Movember isn’t just a fun excuse to grow a bad moustache. It’s a fundraising incentive to shine a spotlight on some of the biggest issues in men’s health.
Since 2003, five million people across the world have raised proceeds to fund groundbreaking projects. Their aim? To change men’s health treatment and support for mental health and suicide prevention, prostate cancer and testicular cancer.
It’s a worthy cause, and, because of its quirky nature, one that receives a lot of attention. As such, it’s a perfect opportunity to start a conversation on how to improve men’s health in the workplace.
But November is just one month. What about the rest of the year? How can we support men’s health throughout?
Men’s health: The facts
Consider the following:
- Around 10.8 million men across the world have prostate cancer.
- Testicular cancer is the most common cancer among young men.
- Men are twice as likely than women to have heart attacks.
- One man dies by suicide every minute of every day, with men accounting for 69 percent of all suicides.
The likelihood is that at least some of your men will be experiencing health challenges. And they need your support.
How you can support your male workforce
Yes, your male employees might seem fine. But unfortunately, men don’t always talk openly about their challenges.
The damaging gender roles around men always being strong and independent means they’re less likely to ask for help at work. When they do, they are often penalised for it. And, when they disclose a vulnerability, their colleagues may view them as lesser.
As such, more awareness is valuable. By promoting men’s health all year round, you can provide the mental and physical health support they need—both in and out of work.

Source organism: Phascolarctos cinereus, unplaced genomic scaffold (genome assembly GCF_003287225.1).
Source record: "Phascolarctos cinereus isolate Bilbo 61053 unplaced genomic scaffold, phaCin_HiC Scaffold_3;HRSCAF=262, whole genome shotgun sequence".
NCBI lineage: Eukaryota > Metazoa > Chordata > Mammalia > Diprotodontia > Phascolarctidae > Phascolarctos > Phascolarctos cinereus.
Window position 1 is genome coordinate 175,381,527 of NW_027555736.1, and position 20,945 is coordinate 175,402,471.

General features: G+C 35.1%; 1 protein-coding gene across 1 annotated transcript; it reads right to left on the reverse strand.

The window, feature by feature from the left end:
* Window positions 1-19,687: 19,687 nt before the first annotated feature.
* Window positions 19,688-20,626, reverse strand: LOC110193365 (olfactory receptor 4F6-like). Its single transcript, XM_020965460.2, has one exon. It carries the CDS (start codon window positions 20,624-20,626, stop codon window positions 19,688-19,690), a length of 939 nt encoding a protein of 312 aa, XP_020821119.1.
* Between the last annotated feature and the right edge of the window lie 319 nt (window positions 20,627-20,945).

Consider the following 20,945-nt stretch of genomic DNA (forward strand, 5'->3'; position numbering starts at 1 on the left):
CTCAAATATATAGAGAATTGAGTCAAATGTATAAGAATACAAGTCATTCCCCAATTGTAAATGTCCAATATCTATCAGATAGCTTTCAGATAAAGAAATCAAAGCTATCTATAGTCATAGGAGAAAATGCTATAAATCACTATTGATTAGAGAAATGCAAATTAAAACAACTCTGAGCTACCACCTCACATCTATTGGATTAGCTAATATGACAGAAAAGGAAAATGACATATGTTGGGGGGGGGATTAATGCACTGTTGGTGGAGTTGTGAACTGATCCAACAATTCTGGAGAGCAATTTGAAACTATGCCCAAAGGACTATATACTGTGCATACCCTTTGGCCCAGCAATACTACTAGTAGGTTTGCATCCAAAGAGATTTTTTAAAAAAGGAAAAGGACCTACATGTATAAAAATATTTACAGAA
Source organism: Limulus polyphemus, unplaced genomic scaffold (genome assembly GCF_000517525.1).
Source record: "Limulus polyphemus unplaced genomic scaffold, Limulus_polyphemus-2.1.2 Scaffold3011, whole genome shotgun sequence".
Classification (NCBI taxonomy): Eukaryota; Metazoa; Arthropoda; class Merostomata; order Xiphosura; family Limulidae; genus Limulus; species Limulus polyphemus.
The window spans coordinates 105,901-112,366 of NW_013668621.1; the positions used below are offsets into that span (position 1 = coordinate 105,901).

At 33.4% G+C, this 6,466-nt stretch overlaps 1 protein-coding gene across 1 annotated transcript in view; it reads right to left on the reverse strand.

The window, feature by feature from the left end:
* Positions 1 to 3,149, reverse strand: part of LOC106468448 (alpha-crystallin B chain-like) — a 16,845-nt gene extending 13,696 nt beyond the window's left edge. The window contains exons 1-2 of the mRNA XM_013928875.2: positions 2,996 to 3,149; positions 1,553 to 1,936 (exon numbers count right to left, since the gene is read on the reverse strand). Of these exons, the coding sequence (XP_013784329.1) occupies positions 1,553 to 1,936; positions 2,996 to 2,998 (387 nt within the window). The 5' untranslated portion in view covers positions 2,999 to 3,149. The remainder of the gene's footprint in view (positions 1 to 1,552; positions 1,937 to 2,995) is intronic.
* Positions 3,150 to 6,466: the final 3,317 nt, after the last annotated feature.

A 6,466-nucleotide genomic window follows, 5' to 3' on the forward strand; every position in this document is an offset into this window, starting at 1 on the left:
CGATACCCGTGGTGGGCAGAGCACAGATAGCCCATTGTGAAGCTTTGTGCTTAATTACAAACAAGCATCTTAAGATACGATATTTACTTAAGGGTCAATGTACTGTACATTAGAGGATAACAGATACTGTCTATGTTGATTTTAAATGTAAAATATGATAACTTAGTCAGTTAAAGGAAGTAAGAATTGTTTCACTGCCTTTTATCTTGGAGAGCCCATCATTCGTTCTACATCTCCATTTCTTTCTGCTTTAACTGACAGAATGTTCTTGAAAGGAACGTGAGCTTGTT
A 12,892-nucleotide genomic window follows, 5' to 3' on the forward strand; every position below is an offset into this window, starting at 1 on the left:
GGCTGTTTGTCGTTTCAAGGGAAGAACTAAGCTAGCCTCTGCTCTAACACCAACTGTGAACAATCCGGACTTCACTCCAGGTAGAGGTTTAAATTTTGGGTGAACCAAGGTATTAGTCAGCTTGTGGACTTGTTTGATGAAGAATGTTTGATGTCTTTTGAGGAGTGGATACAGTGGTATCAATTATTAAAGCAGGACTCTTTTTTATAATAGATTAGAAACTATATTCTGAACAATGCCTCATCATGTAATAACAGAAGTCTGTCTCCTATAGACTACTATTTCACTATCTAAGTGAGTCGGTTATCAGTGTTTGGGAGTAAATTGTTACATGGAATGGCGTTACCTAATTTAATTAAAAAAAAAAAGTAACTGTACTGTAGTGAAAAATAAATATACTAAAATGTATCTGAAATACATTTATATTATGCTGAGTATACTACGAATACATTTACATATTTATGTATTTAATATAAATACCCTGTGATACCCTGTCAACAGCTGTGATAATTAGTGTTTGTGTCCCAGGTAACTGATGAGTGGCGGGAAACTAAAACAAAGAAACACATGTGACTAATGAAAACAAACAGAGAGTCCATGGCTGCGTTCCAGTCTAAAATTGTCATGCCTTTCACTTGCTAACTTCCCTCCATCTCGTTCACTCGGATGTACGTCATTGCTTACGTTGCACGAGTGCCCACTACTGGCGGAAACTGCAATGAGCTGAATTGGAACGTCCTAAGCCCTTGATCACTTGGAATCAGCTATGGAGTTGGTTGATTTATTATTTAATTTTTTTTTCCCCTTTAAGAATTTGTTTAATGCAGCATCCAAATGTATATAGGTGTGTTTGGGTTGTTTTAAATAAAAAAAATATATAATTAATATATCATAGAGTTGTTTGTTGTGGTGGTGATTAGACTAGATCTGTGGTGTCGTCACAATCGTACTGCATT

Let’s look at how.
1. Appoint a men’s health champion
Health champions are not health professionals, but men within your company who want to help improve the health of your male workforce. Research shows they can make a real difference, as those men not ready to seek formal medical care value this informal man-to-man approach.
While men’s health champions don’t need medical credentials, they will need training. Furthermore, it’s important that they have the following qualities:
- Empathy. The ability to put themselves in someone else’s shoes, and understand their specific situation—even if it’s something they haven’t experienced themselves.
- Good listening skills. Paying complete attention—and not interrupting—will show that they care about their male colleagues’ health. It will also help them understand their situation more clearly, and better offer support.
2. Make GP access easier
According to recent NHS data, 27 percent of patients avoided making a GP appointment in 2022 because they found it too difficult. One of the main reasons for this is the 1,800 vacant GP spots across the UK, and the increased patient rosters for those remaining. But there’s also the fact that many men avoid going to the doctor when they need to, even when they’re experiencing life-threatening symptoms.